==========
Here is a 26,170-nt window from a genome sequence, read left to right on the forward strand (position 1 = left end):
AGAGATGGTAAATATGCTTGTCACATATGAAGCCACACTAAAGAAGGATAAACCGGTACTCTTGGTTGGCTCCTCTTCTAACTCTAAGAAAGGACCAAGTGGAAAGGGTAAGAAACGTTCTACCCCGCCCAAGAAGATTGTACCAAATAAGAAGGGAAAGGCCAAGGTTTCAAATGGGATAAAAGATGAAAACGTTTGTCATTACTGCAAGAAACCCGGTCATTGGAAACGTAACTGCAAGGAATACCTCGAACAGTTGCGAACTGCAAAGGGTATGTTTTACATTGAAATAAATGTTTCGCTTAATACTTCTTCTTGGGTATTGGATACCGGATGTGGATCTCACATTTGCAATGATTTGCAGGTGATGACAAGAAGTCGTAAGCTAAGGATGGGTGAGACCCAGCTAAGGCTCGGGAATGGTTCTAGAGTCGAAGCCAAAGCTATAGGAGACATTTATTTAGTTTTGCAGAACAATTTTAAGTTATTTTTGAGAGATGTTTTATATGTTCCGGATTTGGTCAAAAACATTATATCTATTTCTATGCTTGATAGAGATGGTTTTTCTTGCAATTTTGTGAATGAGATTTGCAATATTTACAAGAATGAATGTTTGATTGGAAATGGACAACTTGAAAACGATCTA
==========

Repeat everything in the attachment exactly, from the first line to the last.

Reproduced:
Here is a 26,170-nt window from a genome sequence, read left to right on the forward strand (position 1 = left end):
AGAGATGGTAAATATGCTTGTCACATATGAAGCCACACTAAAGAAGGATAAACCGGTACTCTTGGTTGGCTCCTCTTCTAACTCTAAGAAAGGACCAAGTGGAAAGGGTAAGAAACGTTCTACCCCGCCCAAGAAGATTGTACCAAATAAGAAGGGAAAGGCCAAGGTTTCAAATGGGATAAAAGATGAAAACGTTTGTCATTACTGCAAGAAACCCGGTCATTGGAAACGTAACTGCAAGGAATACCTCGAACAGTTGCGAACTGCAAAGGGTATGTTTTACATTGAAATAAATGTTTCGCTTAATACTTCTTCTTGGGTATTGGATACCGGATGTGGATCTCACATTTGCAATGATTTGCAGGTGATGACAAGAAGTCGTAAGCTAAGGATGGGTGAGACCCAGCTAAGGCTCGGGAATGGTTCTAGAGTCGAAGCCAAAGCTATAGGAGACATTTATTTAGTTTTGCAGAACAATTTTAAGTTATTTTTGAGAGATGTTTTATATGTTCCGGATTTGGTCAAAAACATTATATCTATTTCTATGCTTGATAGAGATGGTTTTTCTTGCAATTTTGTGAATGAGATTTGCAATATTTACAAGAATGAATGTTTGATTGGAAATGGACAACTTGAAAACGATCTA